So there are two separate phenomena involved: (i) spiritual technologies that are objective and that allow anyone to harness spiritual energies, and (ii) morality which is important in itself, not for attaining siddhis, but in order to have a positive relationship with the divine. Either one can be developed without the other; however, the dharma tradition encourages us to cultivate both. The reason that meditation systems prescribe things like vegetarian diet, ahimsa, etc. is because an inappropriate lifestyle interferes with the mental tranquility required to advance. This lifestyle change can be appreciated regardless of whether one believes in a personal God. This absence of a personal God is clear in Buddhist meditation. Different Hindu systems place different levels of emphasis upon a personal God for the yoga to function. This is why many secular and scientifically minded persons are also drawn towards meditation techniques. In other words, something cannot be a science if it depends upon morality, because science is objective and stands independent of morality.
The relevance of this question is as follows: Many persons who have learned advanced meditation from Swami Nithyananda want to know if any moral breaches by him would invalidate the whole Hindu claim of achieving higher states of consciousness. When a far worse sex scandal against the legendary Swami Muktananda emerged in the 1990s, involving charges by a large number of his Western female disciples, the Western academy rashly condemned not only one man’s morality, but the whole legitimacy of the Indian tradition itself. In that series of debates (with Risa scholars like Sarah Caldwell, etc.), I took the same position then as I am taking now: that Muktananda’s capabilities in harnessing spiritual energies are separate and independent from whether or not he violated any code of morality.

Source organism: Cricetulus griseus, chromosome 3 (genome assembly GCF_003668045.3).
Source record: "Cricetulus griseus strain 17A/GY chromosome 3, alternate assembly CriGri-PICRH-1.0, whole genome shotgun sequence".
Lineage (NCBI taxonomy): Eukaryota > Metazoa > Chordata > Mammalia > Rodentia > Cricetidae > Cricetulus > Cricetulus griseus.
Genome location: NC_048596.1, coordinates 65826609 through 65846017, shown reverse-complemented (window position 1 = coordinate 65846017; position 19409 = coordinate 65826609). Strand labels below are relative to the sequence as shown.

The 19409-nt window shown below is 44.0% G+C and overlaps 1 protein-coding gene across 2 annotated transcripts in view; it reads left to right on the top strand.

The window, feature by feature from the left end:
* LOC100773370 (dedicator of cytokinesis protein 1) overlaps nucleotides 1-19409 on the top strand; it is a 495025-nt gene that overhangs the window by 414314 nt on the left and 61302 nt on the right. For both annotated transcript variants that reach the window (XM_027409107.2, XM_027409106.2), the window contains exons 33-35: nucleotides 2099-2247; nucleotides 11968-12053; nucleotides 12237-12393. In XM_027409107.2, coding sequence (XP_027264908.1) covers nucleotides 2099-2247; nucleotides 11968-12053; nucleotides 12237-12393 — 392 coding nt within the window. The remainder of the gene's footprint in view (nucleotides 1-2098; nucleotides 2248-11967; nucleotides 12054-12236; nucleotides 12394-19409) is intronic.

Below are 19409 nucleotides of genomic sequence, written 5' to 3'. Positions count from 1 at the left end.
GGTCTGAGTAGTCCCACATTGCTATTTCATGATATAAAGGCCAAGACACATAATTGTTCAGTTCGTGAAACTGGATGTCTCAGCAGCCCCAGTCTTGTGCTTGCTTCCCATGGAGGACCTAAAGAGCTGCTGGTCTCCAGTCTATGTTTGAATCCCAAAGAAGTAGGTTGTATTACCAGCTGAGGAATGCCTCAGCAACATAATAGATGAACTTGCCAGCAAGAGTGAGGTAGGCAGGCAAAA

Patanjali warns against getting lured by siddhis which appear along the way when one practices advanced meditation persistently. One is not supposed to indulge in them. This warning is found in various Hindu systems that deal with the body as a vehicle for spiritual evolution, because these energies are very powerful and can get out of control. Another point that is worth noting is that the techniques taught by Swami Nithyananda are not his original ones; he has made it clear repeatedly that they are from the Shiva Sutras which have a long history in our civilization. I feel that he does have the siddhi of being able to transmit these techniques very effectively to others. For instance, I have never before in my life been able to sit still and alert in meditation for the whole night, but he had a few hundred persons in a large hall achieving this. The point here is similar to saying that the mathematics and golf I have learned from someone is not invalidated when the teacher is found to be immoral.
Hence, the issue of his morality must be pursued separately and independently from whether his siddhis are genuine.